Sellers surprised by high demand for big evergreens

Families who are waiting until the weekend to buy their Christmas trees may be in for a shock.

Across the board, retailers throughout Hilo are unable to keep up with demand for the big evergreens as the holiday spirit inspires shoppers to open their wallets.

“All over Hilo, there are less Christmas trees this year,” said Chris Behle of KTA Super Stores on Puainako Street. “They better get ’em now.”

“There are way less trees this year. People are asking for certain varieties, certain types of trees, and they aren’t there any more,” he said. “The public needs to know there’s no trees out there. They’re running out.”

Behle wouldn’t say how many trees KTA has ordered, but he confirmed that those on display at the front of the store are the last of their shipment. As of midday Tuesday, everything higher than 7 feet had sold out.

“I really felt in the recession, people would go for a reasonable-sized tree,” Behle said. Now, he feels that if a store ordered 200 10-footers, they’d be all gone.

“I don’t think you can find a big tree on this island,” Behle said.

Lesley Hill, the proprietor of Paradise Plants, said that interest is so strong that some people want to preorder their trees for Christmas 2011.

This year, big is back. Paradise Plants’ tallest trees were priced at a high of $245, but they were sold out in the first day and a half after going on sale. Like KTA, the store still carries trees for as low as $30, but almost all are between 4 and 7 feet.

Ohio silo collapses, unleashing ‘sea of corn’

NORWALK, Ohio — An Ohio fire chief says a metal grain silo collapsed into a “sea of corn” up to 12 feet deep that pushed a nearby home off its foundation.

Chief Doug Coletta in Norwalk says no one was hurt in Tuesday’s collapse that spilled more than 100,000 bushels of corn.

He says corn that flowed like water knocked over a fire hydrant and created a “one-block mess” in the community about 50 miles southwest of Cleveland.

Neighbors described hearing an explosion, but Coletta says what they likely heard was the sound of the bin breaking apart.

The chief said Tuesday it was not clear what caused the silo to give way.

Afterward an attached but empty grain dryer, resembling a smaller bin, was leaning. Coletta said it would be dismantled.

Ohio silo collapses, unleashing ‘sea of corn’

Piiholo South well deal dead for now

WAILUKU – With mutual allegations of insincerity flying, the County Council Water Resources Committee on Tuesday decided to allow its resolution about exploring the possibility of acquiring the Piiholo South water well to expire.

However, committee Chairman Mike Victorino said he plans to revive the idea when the new council convenes in January.

Zachary Franks, co-managing director of Piiholo South, originally proposed selling his well to the Department of Water Supply, but he did not like the way the county responded. Tuesday, he asked the council to allow its resolution to expire.

“It was a complete failure,” he said.

He charged that Council Member Wayne Nishiki had introduced the resolution “with the primary, though unstated, purpose of derailing Kula Ridge. Prior to its introduction, Piiholo South, towards whom the resolution was putatively aimed, was not even notified by Mr. Nishiki of the resolution’s existence, let alone consulted with regard to its substance.”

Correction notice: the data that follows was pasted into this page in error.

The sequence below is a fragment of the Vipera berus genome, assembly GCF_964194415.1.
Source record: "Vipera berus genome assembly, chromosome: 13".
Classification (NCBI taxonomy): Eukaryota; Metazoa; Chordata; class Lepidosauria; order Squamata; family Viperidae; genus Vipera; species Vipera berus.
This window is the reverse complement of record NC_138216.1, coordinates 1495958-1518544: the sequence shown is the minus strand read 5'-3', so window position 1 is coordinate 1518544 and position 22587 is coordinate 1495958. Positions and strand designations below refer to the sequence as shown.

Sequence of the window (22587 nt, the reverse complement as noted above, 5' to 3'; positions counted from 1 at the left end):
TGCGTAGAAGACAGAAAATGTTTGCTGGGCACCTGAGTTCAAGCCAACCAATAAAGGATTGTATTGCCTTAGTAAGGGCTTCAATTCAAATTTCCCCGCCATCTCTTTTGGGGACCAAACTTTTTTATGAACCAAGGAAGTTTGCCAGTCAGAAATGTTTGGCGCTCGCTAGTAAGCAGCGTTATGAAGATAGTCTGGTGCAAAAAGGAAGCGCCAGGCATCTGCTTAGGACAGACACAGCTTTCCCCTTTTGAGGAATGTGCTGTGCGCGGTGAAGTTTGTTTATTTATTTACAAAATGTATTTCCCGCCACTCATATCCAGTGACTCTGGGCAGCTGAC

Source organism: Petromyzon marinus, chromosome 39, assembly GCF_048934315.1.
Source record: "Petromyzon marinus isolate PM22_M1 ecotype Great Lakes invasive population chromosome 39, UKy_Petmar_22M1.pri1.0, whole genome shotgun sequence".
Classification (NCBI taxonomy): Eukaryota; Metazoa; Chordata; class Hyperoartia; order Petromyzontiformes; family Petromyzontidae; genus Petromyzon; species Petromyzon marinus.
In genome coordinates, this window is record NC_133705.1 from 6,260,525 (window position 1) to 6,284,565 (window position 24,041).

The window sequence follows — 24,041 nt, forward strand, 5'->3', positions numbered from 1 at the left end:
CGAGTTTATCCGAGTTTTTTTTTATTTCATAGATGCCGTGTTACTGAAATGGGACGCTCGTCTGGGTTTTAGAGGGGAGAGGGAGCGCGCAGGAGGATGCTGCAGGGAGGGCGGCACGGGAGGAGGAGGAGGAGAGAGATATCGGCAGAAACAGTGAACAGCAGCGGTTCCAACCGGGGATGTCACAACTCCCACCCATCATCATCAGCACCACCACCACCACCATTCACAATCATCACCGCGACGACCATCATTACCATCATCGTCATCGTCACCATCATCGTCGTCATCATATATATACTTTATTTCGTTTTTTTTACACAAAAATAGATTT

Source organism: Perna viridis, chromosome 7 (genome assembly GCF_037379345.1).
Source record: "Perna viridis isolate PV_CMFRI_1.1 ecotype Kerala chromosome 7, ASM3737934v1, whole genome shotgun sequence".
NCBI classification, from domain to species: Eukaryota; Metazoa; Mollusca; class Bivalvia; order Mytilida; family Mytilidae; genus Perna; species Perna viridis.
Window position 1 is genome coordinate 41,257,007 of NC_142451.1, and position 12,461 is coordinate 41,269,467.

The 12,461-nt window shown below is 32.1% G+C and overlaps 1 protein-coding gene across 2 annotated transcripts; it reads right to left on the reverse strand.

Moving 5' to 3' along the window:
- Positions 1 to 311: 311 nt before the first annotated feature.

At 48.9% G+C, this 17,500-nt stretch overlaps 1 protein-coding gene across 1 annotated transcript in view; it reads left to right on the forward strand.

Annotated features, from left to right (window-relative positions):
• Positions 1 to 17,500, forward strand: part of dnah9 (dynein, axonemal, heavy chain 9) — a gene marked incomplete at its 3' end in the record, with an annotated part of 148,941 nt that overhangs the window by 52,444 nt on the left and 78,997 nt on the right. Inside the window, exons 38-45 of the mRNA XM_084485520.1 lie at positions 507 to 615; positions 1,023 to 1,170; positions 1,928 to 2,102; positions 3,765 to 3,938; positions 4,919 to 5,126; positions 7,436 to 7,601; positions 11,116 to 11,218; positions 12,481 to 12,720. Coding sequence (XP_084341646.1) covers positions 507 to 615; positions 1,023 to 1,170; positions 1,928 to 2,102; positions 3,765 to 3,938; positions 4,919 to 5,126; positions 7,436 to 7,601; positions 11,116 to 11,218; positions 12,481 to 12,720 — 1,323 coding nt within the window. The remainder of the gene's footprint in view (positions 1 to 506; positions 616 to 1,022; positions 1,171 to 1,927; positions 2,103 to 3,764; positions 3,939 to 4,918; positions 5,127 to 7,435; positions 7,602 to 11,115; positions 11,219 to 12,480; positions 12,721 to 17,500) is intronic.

When he did learn the framework of a proposal, he said it was “a disproportionate and unfair deal” that would have had Piiholo South “hand over” 95 percent of its well for free. That, he told, the committee “could never happen.”

Nishiki is not a member of the committee, but he usually attends its meetings. He was not present when Franks made his statement, but he came in later and accused Franks of not sincerely wanting to deal with the county. “As far as I am concerned, he can go back to the Mainland,” Nishiki said.

Judge orders destruction of biotech beets

SAN FRANCISCO — A federal judge has ordered the destruction of all genetically engineered sugar beets that seed companies planted in September.

U.S. District Court Judge Jeffrey White of San Francisco found that the U.S. Department of Agricultural improperly granted permission for the plantings without a detailed environmental review. White said his order will take effect Dec. 6 to give the companies time to appeal.

The companies couldn’t be reached for comment late Tuesday.

Several environmental groups filed a lawsuit in September alleging the USDA’s action violated an earlier decision by White.

The environmental groups say Monday’s ruling affects beets planted in Oregon and Arizona. The sugar beets are genetically engineered with a bacteria gene to withstand sprayings of a popular weed killer.

Judge orders destruction of biotech beets

Junior golf tournament scheduled be held on Maui

The Hawaii State Junior Golf Association is hosting 2010 Haliimaile Pineapple Co. Tournament of Champions on Maui this weekend.

The association is inviting all champions to compete in the end of the year tournament at Wailea Golf Club.

It’s the last opportunity players will have to earn points toward becoming “HSJGA Player of the Year” in each age division.

The association will also be recognizing the top boy and top girl golfers from each island, as measured by final HSJGA Point List.

These players will be eligible to participate in the 2011 Junior Golf Day scheduled to be held at the Kapalua Plantation Golf Course in January, just before the Hyundai Tournament of Champions.

Junior golf tournament scheduled be held on Maui | San Francisco Examiner